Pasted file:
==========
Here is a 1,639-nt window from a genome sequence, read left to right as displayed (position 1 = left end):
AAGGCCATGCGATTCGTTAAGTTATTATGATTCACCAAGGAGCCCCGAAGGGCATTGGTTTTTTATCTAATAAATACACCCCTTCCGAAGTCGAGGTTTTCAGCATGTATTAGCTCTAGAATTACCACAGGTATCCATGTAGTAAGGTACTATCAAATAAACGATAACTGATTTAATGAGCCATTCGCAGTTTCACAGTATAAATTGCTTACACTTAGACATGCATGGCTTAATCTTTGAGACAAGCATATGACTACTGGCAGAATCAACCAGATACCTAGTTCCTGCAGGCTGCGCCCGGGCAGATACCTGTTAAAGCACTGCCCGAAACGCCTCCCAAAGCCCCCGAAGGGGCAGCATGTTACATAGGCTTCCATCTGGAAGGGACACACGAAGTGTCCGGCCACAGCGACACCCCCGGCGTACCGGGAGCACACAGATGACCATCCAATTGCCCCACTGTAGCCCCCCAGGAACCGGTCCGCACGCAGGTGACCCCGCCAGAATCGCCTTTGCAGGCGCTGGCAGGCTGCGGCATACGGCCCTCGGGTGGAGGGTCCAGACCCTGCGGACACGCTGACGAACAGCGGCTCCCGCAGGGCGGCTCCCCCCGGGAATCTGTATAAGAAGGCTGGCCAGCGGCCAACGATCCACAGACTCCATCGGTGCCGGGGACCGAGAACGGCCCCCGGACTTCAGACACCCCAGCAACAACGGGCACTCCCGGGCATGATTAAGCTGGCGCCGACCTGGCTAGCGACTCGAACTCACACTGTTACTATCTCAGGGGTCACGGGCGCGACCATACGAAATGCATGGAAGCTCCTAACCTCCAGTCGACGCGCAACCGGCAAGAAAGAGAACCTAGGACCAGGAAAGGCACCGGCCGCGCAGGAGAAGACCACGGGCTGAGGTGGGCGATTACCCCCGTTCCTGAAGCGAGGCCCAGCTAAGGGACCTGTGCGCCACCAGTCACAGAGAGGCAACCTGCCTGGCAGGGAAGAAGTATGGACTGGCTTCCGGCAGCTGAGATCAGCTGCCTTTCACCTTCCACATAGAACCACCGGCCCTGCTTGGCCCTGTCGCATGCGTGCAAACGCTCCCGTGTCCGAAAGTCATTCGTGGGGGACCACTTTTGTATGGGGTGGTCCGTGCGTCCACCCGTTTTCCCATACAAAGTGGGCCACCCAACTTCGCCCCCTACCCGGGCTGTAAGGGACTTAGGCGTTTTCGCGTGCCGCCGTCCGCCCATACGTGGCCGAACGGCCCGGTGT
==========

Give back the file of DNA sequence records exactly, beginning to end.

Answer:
Here is a 1,639-nt window from a genome sequence, read left to right as displayed (position 1 = left end):
AAGGCCATGCGATTCGTTAAGTTATTATGATTCACCAAGGAGCCCCGAAGGGCATTGGTTTTTTATCTAATAAATACACCCCTTCCGAAGTCGAGGTTTTCAGCATGTATTAGCTCTAGAATTACCACAGGTATCCATGTAGTAAGGTACTATCAAATAAACGATAACTGATTTAATGAGCCATTCGCAGTTTCACAGTATAAATTGCTTACACTTAGACATGCATGGCTTAATCTTTGAGACAAGCATATGACTACTGGCAGAATCAACCAGATACCTAGTTCCTGCAGGCTGCGCCCGGGCAGATACCTGTTAAAGCACTGCCCGAAACGCCTCCCAAAGCCCCCGAAGGGGCAGCATGTTACATAGGCTTCCATCTGGAAGGGACACACGAAGTGTCCGGCCACAGCGACACCCCCGGCGTACCGGGAGCACACAGATGACCATCCAATTGCCCCACTGTAGCCCCCCAGGAACCGGTCCGCACGCAGGTGACCCCGCCAGAATCGCCTTTGCAGGCGCTGGCAGGCTGCGGCATACGGCCCTCGGGTGGAGGGTCCAGACCCTGCGGACACGCTGACGAACAGCGGCTCCCGCAGGGCGGCTCCCCCCGGGAATCTGTATAAGAAGGCTGGCCAGCGGCCAACGATCCACAGACTCCATCGGTGCCGGGGACCGAGAACGGCCCCCGGACTTCAGACACCCCAGCAACAACGGGCACTCCCGGGCATGATTAAGCTGGCGCCGACCTGGCTAGCGACTCGAACTCACACTGTTACTATCTCAGGGGTCACGGGCGCGACCATACGAAATGCATGGAAGCTCCTAACCTCCAGTCGACGCGCAACCGGCAAGAAAGAGAACCTAGGACCAGGAAAGGCACCGGCCGCGCAGGAGAAGACCACGGGCTGAGGTGGGCGATTACCCCCGTTCCTGAAGCGAGGCCCAGCTAAGGGACCTGTGCGCCACCAGTCACAGAGAGGCAACCTGCCTGGCAGGGAAGAAGTATGGACTGGCTTCCGGCAGCTGAGATCAGCTGCCTTTCACCTTCCACATAGAACCACCGGCCCTGCTTGGCCCTGTCGCATGCGTGCAAACGCTCCCGTGTCCGAAAGTCATTCGTGGGGGACCACTTTTGTATGGGGTGGTCCGTGCGTCCACCCGTTTTCCCATACAAAGTGGGCCACCCAACTTCGCCCCCTACCCGGGCTGTAAGGGACTTAGGCGTTTTCGCGTGCCGCCGTCCGCCCATACGTGGCCGAACGGCCCGGTGT